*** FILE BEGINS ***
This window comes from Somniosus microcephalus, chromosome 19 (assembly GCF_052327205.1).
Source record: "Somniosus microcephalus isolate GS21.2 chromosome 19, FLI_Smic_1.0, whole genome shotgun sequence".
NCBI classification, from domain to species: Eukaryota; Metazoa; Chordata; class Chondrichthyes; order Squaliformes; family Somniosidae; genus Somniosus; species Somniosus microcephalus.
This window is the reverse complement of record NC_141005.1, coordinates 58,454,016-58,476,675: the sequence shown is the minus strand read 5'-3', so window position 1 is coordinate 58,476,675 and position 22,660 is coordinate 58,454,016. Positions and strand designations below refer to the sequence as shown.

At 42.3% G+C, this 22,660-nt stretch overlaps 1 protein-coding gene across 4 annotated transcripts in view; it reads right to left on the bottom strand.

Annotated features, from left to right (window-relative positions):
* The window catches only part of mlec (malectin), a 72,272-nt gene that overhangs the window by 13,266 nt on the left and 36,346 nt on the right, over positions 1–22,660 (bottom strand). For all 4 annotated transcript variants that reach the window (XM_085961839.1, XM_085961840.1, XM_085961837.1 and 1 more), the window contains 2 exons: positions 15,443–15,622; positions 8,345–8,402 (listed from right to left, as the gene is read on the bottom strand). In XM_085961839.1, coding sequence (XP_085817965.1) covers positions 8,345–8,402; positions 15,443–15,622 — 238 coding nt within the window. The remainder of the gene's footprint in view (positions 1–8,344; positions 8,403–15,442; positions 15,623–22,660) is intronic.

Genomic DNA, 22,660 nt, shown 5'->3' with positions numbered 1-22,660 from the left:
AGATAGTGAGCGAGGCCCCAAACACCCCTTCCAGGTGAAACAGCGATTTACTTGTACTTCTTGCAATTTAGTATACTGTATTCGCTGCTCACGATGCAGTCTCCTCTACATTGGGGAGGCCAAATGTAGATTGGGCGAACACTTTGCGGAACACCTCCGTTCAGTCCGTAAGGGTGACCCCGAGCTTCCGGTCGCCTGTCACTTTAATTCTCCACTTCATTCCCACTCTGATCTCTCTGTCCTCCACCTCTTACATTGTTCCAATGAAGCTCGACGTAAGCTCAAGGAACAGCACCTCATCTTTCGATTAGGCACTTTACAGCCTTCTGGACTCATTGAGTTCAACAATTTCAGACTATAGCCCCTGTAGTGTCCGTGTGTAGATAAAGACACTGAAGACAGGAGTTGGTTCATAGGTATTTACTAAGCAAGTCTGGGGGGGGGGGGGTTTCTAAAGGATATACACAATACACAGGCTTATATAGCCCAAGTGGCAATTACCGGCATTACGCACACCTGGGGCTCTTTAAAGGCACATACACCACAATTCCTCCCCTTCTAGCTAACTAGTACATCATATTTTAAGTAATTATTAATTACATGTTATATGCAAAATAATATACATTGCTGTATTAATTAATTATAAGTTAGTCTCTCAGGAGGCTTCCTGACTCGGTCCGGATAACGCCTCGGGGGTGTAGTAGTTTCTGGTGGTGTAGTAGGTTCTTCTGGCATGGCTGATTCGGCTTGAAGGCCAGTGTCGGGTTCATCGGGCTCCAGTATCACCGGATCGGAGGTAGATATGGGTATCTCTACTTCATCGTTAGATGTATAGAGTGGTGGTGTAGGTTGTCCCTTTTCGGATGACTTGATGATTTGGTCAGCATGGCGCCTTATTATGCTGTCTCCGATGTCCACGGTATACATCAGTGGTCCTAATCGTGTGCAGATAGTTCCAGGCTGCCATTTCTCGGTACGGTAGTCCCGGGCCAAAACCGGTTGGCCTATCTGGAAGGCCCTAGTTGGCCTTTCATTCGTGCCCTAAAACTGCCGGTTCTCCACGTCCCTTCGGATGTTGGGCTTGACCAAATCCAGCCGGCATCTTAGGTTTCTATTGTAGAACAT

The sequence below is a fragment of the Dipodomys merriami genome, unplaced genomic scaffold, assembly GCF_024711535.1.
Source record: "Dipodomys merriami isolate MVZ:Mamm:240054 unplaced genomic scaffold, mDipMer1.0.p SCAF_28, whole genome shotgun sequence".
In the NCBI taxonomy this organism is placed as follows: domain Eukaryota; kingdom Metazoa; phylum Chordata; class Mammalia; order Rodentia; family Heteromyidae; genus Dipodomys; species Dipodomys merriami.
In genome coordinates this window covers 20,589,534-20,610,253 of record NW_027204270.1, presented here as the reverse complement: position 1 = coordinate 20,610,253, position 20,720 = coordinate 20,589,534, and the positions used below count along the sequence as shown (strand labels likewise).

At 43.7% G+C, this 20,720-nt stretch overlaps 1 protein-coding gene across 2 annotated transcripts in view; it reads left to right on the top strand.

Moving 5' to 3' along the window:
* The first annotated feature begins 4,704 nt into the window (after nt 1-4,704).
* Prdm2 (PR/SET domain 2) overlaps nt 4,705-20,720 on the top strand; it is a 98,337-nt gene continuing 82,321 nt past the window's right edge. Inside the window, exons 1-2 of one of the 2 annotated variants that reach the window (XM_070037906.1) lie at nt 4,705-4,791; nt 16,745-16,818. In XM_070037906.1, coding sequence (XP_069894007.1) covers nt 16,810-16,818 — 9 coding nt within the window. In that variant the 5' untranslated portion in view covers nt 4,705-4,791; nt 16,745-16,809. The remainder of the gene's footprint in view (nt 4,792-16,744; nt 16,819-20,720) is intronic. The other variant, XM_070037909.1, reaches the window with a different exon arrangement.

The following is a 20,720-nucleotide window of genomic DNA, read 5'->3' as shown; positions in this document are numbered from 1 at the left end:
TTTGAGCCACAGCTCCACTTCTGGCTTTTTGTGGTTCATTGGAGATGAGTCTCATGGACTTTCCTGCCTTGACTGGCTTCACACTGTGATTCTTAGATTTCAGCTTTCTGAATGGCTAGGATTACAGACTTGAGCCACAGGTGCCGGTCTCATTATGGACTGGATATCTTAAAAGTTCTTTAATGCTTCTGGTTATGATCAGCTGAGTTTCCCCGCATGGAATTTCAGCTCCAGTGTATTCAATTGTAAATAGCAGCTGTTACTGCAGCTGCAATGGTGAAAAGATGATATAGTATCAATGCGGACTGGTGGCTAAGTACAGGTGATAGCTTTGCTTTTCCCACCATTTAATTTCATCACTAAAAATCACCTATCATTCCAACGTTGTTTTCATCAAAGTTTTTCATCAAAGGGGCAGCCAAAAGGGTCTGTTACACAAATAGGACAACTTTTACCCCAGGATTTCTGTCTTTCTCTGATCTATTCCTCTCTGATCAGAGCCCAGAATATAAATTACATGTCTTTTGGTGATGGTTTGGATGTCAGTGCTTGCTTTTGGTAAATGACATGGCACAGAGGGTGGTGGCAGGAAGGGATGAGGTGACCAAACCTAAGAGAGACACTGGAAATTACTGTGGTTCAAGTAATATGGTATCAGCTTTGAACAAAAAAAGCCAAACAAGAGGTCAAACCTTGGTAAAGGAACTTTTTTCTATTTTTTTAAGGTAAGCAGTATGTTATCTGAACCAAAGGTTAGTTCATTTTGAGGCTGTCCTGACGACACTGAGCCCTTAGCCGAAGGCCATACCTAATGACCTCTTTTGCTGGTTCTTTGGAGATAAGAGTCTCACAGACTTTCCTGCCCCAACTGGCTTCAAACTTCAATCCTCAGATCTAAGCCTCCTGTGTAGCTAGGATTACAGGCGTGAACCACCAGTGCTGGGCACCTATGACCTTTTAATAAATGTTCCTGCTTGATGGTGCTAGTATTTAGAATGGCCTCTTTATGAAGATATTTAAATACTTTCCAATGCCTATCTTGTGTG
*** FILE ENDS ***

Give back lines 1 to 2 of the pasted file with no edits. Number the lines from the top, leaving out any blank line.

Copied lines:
This window comes from Somniosus microcephalus, chromosome 19 (assembly GCF_052327205.1).
Source record: "Somniosus microcephalus isolate GS21.2 chromosome 19, FLI_Smic_1.0, whole genome shotgun sequence".